The authors describe the insecure and am- biguous situation of Syrians in Turkey while focusing on the concept of precarity throughout the book. Each chapter emphasizes the various dimensions of precarity. The writers draw a conceptual framework for precarity mainly defined into three categories: status, space and movement.
The first chapter is devoted to answering the question of how the international protection system emerged and developed after the second world war. Despite concrete institutionalization, like the establishment of the UNHCR, “the architecture of precarity” (44) has also evolved throughout the years.
The second chapter focuses on the international communities and especially the EU's reactions to the Syrian refugees. The failure of the EU to accept Syrians in Europe after the “great flow” in 2015 led the EU to negotiate with the stakeholders, particularly transit countries like Turkey, to keep the Syrian refugee crisis outside the European borders. The “EU-Turkey statement” (75) on 18 March 2016 passed into history as an example of the externalization of a refugee crisis due to efforts by the EU to manage refugee issues outside its borders. A decade of the arrival of Syrians in Turkey, they are now considered “neither guest nor refugee” (62). As a result of ambiguous politics towards Syrians and the non-functional resettlement program, Syrians are forced to seek “precarious crossing” (82) to Europe. However, it is hard to say that Greece, as the gatekeeper of Frontex, is welcoming any asylum seekers across their border.
As a conditional signatory to the Geneva convention, Turkey limits the right to apply for refugee status to those coming from Europe. The acquisition of Turkish citizenship for Syrians is not open to application but is decided by the government. The outcome of this uncertainty in status is discussed in the third chapter. Reflections on precarity in residency and access to social services, rights, and employment are the nexus of this chapter. The chapter also discusses the concept of “the promise of citizenship,” subjecting refugees to a limiting and uncertain process. The chapter touches upon how such vulnerability has left Syrians in precarious situations in society.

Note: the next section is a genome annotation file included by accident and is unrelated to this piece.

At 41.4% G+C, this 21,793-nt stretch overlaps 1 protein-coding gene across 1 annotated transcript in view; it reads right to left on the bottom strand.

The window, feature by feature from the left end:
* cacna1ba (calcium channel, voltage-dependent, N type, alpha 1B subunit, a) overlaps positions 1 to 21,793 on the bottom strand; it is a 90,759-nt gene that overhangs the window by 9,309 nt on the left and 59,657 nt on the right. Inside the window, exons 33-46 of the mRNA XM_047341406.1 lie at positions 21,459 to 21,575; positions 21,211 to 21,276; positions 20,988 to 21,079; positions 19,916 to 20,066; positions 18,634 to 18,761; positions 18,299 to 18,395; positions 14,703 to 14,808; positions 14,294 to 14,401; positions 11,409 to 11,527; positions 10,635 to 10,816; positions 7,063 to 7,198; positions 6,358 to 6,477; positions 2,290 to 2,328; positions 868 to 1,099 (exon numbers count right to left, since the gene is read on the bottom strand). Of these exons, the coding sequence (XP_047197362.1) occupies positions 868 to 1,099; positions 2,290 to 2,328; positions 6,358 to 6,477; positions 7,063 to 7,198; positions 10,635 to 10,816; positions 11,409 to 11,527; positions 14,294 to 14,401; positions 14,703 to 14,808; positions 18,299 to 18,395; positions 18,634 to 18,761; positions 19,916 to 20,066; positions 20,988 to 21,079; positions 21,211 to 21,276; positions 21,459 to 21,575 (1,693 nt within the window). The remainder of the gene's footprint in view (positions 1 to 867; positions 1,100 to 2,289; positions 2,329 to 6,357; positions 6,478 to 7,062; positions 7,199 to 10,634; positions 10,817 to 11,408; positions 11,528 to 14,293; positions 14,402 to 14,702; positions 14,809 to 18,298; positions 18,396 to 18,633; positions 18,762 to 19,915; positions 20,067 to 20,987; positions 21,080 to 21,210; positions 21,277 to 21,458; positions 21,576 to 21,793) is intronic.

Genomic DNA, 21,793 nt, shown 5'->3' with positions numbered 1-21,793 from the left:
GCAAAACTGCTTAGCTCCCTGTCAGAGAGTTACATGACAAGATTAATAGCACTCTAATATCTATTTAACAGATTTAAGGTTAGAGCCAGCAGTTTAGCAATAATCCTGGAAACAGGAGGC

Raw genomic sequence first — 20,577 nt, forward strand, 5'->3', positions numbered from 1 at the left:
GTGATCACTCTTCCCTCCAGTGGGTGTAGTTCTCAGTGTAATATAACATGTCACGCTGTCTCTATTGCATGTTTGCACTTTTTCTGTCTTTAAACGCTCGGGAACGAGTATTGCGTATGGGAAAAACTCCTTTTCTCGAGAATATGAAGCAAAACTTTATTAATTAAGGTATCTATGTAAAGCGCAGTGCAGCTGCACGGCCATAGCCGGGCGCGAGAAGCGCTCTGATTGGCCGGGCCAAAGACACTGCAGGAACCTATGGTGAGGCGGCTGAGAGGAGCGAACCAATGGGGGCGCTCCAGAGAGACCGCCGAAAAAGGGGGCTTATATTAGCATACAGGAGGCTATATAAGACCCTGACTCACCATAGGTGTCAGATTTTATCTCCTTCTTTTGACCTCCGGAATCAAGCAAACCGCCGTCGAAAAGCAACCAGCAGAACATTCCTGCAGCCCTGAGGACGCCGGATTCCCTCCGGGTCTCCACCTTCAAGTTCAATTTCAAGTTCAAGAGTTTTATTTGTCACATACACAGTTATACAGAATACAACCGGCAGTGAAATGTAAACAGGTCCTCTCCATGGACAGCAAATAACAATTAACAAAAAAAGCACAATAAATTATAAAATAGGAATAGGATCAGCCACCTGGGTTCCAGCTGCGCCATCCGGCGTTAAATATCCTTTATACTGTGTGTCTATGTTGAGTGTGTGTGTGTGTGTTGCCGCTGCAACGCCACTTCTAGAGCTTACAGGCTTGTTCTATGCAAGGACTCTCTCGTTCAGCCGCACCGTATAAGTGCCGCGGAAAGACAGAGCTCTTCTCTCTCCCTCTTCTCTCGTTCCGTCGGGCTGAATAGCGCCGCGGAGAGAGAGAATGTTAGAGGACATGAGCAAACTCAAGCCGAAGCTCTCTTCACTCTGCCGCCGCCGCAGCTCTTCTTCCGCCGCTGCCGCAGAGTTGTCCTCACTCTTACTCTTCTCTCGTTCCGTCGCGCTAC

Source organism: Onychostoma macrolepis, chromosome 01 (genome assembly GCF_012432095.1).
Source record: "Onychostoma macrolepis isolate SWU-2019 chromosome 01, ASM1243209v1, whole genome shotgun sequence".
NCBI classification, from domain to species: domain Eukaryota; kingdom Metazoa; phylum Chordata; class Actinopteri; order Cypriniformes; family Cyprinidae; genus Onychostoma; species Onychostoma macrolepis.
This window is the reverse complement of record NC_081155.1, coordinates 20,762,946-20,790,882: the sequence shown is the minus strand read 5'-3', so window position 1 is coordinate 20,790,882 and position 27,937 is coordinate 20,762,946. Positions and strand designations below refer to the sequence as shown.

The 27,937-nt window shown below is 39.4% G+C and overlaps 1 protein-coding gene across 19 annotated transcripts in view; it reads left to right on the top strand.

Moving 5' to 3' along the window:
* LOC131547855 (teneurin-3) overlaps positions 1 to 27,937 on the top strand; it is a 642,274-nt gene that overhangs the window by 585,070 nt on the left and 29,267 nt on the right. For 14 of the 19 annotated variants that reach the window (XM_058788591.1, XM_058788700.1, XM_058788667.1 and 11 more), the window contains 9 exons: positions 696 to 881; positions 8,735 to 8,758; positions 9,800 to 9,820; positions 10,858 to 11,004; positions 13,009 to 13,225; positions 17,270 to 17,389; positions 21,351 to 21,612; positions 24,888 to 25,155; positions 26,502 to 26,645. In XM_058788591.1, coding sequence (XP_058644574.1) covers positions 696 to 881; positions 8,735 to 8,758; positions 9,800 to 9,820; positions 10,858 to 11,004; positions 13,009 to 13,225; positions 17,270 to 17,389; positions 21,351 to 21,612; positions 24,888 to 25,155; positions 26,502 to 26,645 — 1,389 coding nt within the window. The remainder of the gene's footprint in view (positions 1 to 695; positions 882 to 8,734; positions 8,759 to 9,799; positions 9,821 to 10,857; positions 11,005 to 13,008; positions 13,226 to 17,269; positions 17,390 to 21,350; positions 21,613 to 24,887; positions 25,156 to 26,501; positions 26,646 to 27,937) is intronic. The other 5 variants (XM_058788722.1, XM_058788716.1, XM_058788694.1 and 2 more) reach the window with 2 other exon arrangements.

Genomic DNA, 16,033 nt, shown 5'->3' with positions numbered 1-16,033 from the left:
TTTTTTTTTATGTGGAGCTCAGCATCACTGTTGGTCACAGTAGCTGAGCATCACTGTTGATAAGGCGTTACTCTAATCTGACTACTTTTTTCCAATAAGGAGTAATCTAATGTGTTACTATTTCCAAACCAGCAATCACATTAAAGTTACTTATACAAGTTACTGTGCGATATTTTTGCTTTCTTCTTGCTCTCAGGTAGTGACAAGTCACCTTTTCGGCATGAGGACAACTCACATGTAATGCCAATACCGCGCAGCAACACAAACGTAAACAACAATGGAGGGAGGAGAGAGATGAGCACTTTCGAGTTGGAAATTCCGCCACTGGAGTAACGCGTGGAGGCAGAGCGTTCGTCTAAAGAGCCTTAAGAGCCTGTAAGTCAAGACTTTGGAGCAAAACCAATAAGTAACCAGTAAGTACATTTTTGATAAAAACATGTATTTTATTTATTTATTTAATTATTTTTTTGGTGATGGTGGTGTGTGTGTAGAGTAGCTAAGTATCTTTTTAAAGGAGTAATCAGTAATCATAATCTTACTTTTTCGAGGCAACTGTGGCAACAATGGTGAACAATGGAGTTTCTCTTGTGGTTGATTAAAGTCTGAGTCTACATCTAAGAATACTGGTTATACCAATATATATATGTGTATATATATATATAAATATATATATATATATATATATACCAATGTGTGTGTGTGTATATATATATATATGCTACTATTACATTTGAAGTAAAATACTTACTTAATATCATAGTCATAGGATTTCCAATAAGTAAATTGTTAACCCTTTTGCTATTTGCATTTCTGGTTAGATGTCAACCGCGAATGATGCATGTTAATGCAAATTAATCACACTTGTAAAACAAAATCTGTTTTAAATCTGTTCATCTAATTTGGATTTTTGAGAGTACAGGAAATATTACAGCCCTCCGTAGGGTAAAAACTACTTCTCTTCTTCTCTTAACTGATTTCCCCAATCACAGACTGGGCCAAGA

The fourth chapter points out how the Syrian refugees were rendered in a desperate situation. Although the Turkish government issued rights to access many services, insufficient implementation in practice has left Syrian refugees unable to benefit sufficiently from health services, enrolment in school, or employment.
Following this, the fifth chapter discusses how Syrians claim social spaces and belonging in Turkish society. While they try to keep their culture, bridges with local communities and people are also under construction. Various initiatives in art, education, social support, and health are becoming strategies to develop a new life in a precarious society. The chapter also depicts how Syrians develop strategies and solutions to cope with the uneven problems in their daily lives.
The last chapter is about the journey of different people moving to new destinations from Turkey. The stories of three cases come up in the sixth chapter, which offers insight into how people escape from one uncertainty to another. In this context, the frustration, trauma, danger, and maltreatment during the journey towards Europe are illustrated from different but interrelated perspectives.
It is unlikely that the Syrian war will end in the near future. Over half of the Syrian population has been residing in the three neighboring countries for over a decade. Accordingly, their precarious lives in these countries are unlikely to improve but will rather deepen if the responsibility to protect refugee rights is not being shared adequately among states and relevant stakeholders.
Ali Zafer Sağıroğlu
Ankara Yιldιrιm Beyazιt University
THE MIGRANT'S PARADOX: Street Livelihoods and Marginal Citizenship in Britain Suzanne M. Hall. 2021. Minneapolis, MN: University of Minnesota Press. 232 pages. ISBN 9781517910495 (hardback); ISBN 9781517910501 (paperback).
Suzanne M. Hall's The Migrant's Paradox: Street Livelihoods and Marginal Citizenship in Britain is a monograph that provides an in-depth spatial analysis of the everyday lives of migrant shop proprietors in five British cities. Hall “writes the street as world,” connecting the streets and shops of her research to national and global political economies of displacement. She relates shop keepers’ migration trajectories to histories of colonialism, racialization, and displacement and illuminates how these continue to shape protracted migration journeys until today. The book skillfully weaves together perspectives from the urban margins with wider discussion around borders, precarity, racialization, and migration.